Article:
The critical importance of zakat within Islam is one of the greatest reminders of Islam’s enduring commitment to economic justice. In Destiny Disrupted, Ansary points out that withholding zakat is the reason for which Abū Bakr, the first khalīfah, went to war. The tribespeople “still acknowledged the singleness of God and Muhammad’s authority. They would still pray, still fast, still try to keep the drinking and debauchery under control—but zakat? The charity tax payable to the treasury at Medina? No, that they could no longer tolerate. No more payments to Medina!” Abū Bakr’s decision to fight them until they continued to pay, of course, is well known, but Ansary makes the illuminating point: that by this Abū Bakr “even more definitively confirmed Islam as a social project and not just a belief system. A Muslim community was not just a kind of community, of which there could be any number, but a particular community, of which there could only be one.” Al-Qardawi suggests that this war was “the first time in the history of humanity, [when] a state… fought for the purpose of protecting the rights of the poor and weak sectors of society. Most states stand in support of the rich and strong.”
This paper investigates how Muslims in Canada respond to this call for social justice and the Qur’anic demand for zakat as an essential element of belief. How do they view zakat? How do they operationalise zakat? How does zakat relate to secular Canadian endeavours at poverty alleviation? Our research is based on interviews with two employees/volunteers each from four (Sunnī) Canadian organisations whose primary activity is zakat, or whose work includes zakat collection and distribution. The interviews were conducted over Skype or Zoom in the summer of 2020; they lasted from 30 minutes to two hours. The audio transcripts were transcribed by a professional transcriber and then coded thematically. Organisation One is based in a mid-sized city. It was founded in the early 1990s as a food bank, growing to include youth and family social services. Organisation Two is a nation-wide association with offices in several large cities, founded in the late 1990s, with international and local social services as part of its programming. Organisation Three, founded in the early 2000s, is based in a large city and works at arms length from social services by pooling donations to give grants to other charities for their projects. Organisation Four is a nation-wide association with offices in several large cities, founded in 2013, with an emphasis on local zakat collection and distribution.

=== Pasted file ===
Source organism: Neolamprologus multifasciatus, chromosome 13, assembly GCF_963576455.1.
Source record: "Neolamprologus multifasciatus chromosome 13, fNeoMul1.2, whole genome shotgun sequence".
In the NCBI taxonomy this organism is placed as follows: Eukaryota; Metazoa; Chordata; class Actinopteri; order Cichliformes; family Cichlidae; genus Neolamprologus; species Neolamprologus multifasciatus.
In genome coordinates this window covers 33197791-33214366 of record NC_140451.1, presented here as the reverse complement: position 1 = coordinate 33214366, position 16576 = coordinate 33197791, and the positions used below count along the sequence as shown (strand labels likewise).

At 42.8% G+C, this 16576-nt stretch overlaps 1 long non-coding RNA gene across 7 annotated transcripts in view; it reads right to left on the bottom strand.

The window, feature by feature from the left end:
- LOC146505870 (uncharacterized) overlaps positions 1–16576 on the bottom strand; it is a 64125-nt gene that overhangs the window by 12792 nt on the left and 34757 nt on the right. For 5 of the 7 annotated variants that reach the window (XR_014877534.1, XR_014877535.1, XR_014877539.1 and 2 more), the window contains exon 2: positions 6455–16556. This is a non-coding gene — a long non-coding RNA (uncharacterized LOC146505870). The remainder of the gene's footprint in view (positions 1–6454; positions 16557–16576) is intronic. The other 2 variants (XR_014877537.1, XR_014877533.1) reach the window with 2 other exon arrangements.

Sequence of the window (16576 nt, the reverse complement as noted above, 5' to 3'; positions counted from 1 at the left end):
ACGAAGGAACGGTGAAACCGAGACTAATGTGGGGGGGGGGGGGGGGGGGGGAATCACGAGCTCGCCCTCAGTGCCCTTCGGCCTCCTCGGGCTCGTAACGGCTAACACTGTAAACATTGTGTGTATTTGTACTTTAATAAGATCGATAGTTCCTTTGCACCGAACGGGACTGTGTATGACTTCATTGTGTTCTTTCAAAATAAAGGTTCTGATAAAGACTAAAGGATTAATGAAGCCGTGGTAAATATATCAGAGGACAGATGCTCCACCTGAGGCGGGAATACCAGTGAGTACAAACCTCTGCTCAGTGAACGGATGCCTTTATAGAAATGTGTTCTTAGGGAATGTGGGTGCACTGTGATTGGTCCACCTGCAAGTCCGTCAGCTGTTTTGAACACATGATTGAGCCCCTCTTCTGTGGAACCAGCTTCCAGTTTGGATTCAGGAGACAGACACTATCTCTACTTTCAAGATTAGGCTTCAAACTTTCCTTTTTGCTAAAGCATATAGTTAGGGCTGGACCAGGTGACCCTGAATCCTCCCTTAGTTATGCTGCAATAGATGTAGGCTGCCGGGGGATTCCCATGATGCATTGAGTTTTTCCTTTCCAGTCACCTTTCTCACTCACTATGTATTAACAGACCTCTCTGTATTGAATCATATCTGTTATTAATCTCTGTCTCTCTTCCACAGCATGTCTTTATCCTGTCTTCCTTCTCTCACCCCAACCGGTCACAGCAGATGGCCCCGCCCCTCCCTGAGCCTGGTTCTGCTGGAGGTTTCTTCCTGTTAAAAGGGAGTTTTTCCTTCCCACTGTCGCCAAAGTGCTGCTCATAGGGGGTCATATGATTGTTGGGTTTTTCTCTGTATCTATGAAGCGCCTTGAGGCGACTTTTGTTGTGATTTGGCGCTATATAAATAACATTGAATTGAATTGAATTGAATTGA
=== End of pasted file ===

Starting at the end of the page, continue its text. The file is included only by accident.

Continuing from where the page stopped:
A literature review reveals that our research into zakat practices in Canada is pioneering. While there is significant academic literature about zakat from various aspects, we were unable to find any studies of zakat in Canada. In fact we found only two studies focused on zakat in any Western country. Due to its more privatised nature, even in Muslim majority countries, much contemporary Muslim scholarship on zakat is mostly theoretical—how zakat could or should work as a normative tool for distributive justice. Some work from the point of view of jurisprudence, covering the theoretical basics of what zakat is, how it should be calculated, who should pay it, and who should receive it. Others investigate its application in contemporary Muslim-majority societies. Many of these studies lament that zakat is currently overlooked as a potential tool for poverty alleviation, so their scholarship also advocates for zakat as a new (revived) policy instrument.A few scholars conclude that where the state does administer zakat it is often marred by mismanagement, corruption, and dissension.